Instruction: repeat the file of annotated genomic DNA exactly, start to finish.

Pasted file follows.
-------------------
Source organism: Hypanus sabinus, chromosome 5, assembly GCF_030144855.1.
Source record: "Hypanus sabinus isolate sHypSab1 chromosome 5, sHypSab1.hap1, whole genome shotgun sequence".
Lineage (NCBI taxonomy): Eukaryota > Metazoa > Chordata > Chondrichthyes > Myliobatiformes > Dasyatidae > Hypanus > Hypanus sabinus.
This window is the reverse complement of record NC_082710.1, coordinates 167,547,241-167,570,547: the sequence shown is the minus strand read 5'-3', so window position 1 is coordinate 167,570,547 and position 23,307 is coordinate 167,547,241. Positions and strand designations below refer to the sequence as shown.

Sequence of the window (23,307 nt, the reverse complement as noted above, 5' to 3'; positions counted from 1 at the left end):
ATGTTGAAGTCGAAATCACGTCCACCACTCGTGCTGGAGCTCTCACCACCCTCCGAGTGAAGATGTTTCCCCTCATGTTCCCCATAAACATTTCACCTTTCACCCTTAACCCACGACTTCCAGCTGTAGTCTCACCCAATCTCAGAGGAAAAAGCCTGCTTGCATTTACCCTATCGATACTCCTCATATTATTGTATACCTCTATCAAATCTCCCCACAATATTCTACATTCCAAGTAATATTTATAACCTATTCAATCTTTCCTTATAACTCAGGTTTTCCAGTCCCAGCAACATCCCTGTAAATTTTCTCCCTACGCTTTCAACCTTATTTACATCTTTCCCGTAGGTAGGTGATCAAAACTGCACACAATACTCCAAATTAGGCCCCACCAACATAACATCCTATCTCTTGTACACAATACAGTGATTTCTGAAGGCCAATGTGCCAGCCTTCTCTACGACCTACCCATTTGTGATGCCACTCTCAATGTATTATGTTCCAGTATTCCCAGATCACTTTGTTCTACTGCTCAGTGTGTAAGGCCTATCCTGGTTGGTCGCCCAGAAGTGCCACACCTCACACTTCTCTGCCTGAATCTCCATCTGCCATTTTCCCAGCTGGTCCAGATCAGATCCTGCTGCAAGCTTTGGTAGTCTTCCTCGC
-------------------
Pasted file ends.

Source organism: Hypanus sabinus, chromosome 5, assembly GCF_030144855.1.
Source record: "Hypanus sabinus isolate sHypSab1 chromosome 5, sHypSab1.hap1, whole genome shotgun sequence".
Lineage (NCBI taxonomy): Eukaryota > Metazoa > Chordata > Chondrichthyes > Myliobatiformes > Dasyatidae > Hypanus > Hypanus sabinus.
This window is the reverse complement of record NC_082710.1, coordinates 167,547,241-167,570,547: the sequence shown is the minus strand read 5'-3', so window position 1 is coordinate 167,570,547 and position 23,307 is coordinate 167,547,241. Positions and strand designations below refer to the sequence as shown.

Sequence of the window (23,307 nt, the reverse complement as noted above, 5' to 3'; positions counted from 1 at the left end):
ATGTTGAAGTCGAAATCACGTCCACCACTCGTGCTGGAGCTCTCACCACCCTCCGAGTGAAGATGTTTCCCCTCATGTTCCCCATAAACATTTCACCTTTCACCCTTAACCCACGACTTCCAGCTGTAGTCTCACCCAATCTCAGAGGAAAAAGCCTGCTTGCATTTACCCTATCGATACTCCTCATATTATTGTATACCTCTATCAAATCTCCCCACAATATTCTACATTCCAAGTAATATTTATAACCTATTCAATCTTTCCTTATAACTCAGGTTTTCCAGTCCCAGCAACATCCCTGTAAATTTTCTCCCTACGCTTTCAACCTTATTTACATCTTTCCCGTAGGTAGGTGATCAAAACTGCACACAATACTCCAAATTAGGCCCCACCAACATAACATCCTATCTCTTGTACACAATACAGTGATTTCTGAAGGCCAATGTGCCAGCCTTCTCTACGACCTACCCATTTGTGATGCCACTCTCAATGTATTATGTTCCAGTATTCCCAGATCACTTTGTTCTACTGCTCAGTGTGTAAGGCCTATCCTGGTTGGTCGCCCAGAAGTGCCACACCTCACACTTCTCTGCCTGAATCTCCATCTGCCATTTTCCCAGCTGGTCCAGATCAGATCCTGCTGCAAGCTTTGGTAGTCTTCCTCGC